Tuesday, September 19, 2006

Add Beauty To Your Home With Climbing Roses

Angie Noack
Colorful climbing roses can add a dramatic effect to your home.
They're nice because you can wind them around a trellis, a
column, or even let them climb up the side of your home. It's
interesting to note, however, that many seasoned gardeners fear
climbing roses. This is likely because of the belief that
climbing roses can get damaged by cold weather and also because
they can take years to reach full maturity. Despite these facts,
there is a wide selection of climbing roses that can sustain
harsh weather.

The best time to plant any type of climbing rose is early
spring. Follow this advice and your roses will have about six
or seven months to become established before the cold sets in.
Before choosing climbing roses for your home, you should first
get acquainted with the three distinct categories of climbing
roses: ramblers, trailing roses, and true climbers.

The most intrusive climbing roses are the ramblers. These
exuberant roses can grow up to twenty feet in one season.
Although most of the roses from ramblers are quite small, many
of the newer varieties produce large roses. Unfortunately,
ramblers have a tendency to be susceptible to mildew.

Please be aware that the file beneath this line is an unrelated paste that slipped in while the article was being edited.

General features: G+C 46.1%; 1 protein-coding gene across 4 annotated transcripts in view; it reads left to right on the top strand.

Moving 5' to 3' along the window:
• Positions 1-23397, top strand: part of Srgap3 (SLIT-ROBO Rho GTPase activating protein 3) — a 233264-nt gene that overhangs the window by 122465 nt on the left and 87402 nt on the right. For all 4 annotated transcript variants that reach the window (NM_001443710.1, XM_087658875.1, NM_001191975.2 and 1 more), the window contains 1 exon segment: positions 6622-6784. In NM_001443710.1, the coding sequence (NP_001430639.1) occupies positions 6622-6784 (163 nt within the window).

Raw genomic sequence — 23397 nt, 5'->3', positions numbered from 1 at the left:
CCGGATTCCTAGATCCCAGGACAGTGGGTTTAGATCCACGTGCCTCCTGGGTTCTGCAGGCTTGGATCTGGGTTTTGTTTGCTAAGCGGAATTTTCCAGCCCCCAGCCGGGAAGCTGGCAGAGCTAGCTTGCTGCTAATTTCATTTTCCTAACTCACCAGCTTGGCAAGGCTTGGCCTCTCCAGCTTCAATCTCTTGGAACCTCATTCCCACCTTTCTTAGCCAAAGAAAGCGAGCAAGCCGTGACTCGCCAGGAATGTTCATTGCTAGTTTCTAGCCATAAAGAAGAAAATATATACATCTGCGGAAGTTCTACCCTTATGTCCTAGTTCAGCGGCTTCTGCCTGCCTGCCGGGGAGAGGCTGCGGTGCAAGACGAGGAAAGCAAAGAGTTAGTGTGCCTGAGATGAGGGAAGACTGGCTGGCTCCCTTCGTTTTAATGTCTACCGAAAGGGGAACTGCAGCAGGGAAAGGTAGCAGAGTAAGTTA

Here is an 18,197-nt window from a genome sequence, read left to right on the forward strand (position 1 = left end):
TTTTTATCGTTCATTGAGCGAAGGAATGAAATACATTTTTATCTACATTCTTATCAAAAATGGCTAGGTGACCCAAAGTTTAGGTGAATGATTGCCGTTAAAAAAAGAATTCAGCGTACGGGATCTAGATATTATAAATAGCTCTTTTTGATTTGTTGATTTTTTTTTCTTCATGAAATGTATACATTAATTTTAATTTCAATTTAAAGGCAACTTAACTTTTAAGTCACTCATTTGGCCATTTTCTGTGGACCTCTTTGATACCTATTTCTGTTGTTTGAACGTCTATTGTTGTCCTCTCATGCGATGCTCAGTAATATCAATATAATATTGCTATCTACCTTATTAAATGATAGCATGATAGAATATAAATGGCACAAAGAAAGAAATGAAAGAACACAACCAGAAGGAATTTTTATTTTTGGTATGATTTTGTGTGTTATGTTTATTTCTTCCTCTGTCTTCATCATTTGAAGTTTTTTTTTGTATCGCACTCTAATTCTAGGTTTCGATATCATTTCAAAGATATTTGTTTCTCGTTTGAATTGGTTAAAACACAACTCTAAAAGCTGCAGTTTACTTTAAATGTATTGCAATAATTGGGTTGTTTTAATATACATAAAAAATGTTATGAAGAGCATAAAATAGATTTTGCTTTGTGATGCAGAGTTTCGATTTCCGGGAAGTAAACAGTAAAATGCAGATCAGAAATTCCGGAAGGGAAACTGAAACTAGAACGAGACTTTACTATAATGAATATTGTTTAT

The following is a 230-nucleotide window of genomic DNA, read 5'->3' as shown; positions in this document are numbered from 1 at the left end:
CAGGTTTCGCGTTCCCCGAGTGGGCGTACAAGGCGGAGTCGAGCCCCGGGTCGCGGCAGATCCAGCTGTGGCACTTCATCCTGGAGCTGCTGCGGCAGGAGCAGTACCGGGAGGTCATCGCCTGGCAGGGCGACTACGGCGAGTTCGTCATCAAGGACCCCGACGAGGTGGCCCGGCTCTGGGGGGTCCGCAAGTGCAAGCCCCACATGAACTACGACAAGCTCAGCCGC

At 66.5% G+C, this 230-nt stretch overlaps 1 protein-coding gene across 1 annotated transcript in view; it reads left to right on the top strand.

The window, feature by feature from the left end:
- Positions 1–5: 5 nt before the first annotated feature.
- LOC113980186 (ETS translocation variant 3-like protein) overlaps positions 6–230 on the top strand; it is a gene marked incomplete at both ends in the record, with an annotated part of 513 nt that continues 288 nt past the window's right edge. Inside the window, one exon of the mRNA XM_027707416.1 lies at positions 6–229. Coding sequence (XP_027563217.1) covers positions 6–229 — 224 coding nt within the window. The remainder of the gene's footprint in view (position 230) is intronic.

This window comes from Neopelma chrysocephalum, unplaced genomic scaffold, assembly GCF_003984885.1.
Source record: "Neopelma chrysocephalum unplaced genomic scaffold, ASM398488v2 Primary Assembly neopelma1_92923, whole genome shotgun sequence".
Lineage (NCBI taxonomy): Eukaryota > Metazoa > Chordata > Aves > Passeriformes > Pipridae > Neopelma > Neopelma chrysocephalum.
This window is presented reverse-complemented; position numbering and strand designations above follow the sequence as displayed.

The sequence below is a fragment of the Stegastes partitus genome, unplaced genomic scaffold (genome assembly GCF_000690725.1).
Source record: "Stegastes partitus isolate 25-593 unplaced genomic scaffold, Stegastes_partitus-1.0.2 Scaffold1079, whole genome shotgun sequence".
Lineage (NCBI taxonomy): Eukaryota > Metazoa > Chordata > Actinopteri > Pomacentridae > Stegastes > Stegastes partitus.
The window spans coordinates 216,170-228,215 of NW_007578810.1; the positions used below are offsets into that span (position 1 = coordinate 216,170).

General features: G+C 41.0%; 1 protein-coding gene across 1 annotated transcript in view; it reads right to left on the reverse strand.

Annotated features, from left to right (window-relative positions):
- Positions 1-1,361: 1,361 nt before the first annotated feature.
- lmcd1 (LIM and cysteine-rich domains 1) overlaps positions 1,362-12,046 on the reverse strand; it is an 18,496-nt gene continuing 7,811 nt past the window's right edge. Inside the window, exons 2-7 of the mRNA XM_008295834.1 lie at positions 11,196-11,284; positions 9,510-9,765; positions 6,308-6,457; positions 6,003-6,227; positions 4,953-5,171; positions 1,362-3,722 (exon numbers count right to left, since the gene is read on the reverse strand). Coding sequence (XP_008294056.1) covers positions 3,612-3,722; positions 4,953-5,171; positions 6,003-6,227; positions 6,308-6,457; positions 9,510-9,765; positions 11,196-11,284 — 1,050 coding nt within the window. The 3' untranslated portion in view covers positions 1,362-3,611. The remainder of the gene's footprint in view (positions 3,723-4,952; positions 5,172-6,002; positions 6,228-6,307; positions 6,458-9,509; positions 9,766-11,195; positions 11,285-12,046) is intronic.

If you're looking for a climbing rose that is tougher and less
prone to mildew and disease, your home might need the touch of
trailing roses. These climbers look great planted along walls.
It's suggested that you stake them because otherwise, the long
canes will grow along the ground instead of upright. Trailing
roses typically bloom approximately two to three inches in
diameter. Two of the more popular trailing roses are the
cultivars and Rosa Wichurana.

If you enjoy climbing roses with large flowers, true climbers
may be what you're looking for. These types of roses produce
flowers in large clusters. There are two categories of true
climbers: bush climbers, and climbing hybrid teas. Bush
climbers will continue to bloom throughout the season, while
climbing hybrid teas may only last for a few weeks out of the
season. The bush climber has more resistance to mildew and
disease than the climbing hybrid teas.

Planting your roses is an easy task. The first thing you'll
need to do is choose an area to dig a hole. Your hole should be
approximately one foot from your trellis or arch. Once you've
dug a hole, you'll also need organic matter. Well-rotted manure
or compost should be added to the soil. Next, carefully remove
the rose from its container. If you come across tangled outer
roots, gently untangle them with your fingers. Place your plant
in the hole and fill it in with any extra soil. Water it
thoroughly once you've planted it.

You should water your climbing roses at least once a week. The
soil should be saturated. Once your rose's canes have grown
long enough to reach the trellis or arch, tie the canes to the
structure. Unlike a vine, which is equipped with tendrils,
climbing roses have to be attached to a structure. You can tie
them with a soft cloth or string. The idea is to give the canes
enough room for growth and expansion. Be sure not to tie them
too tightly.

Choose the right roses for your home and watch them climb for
years to come!

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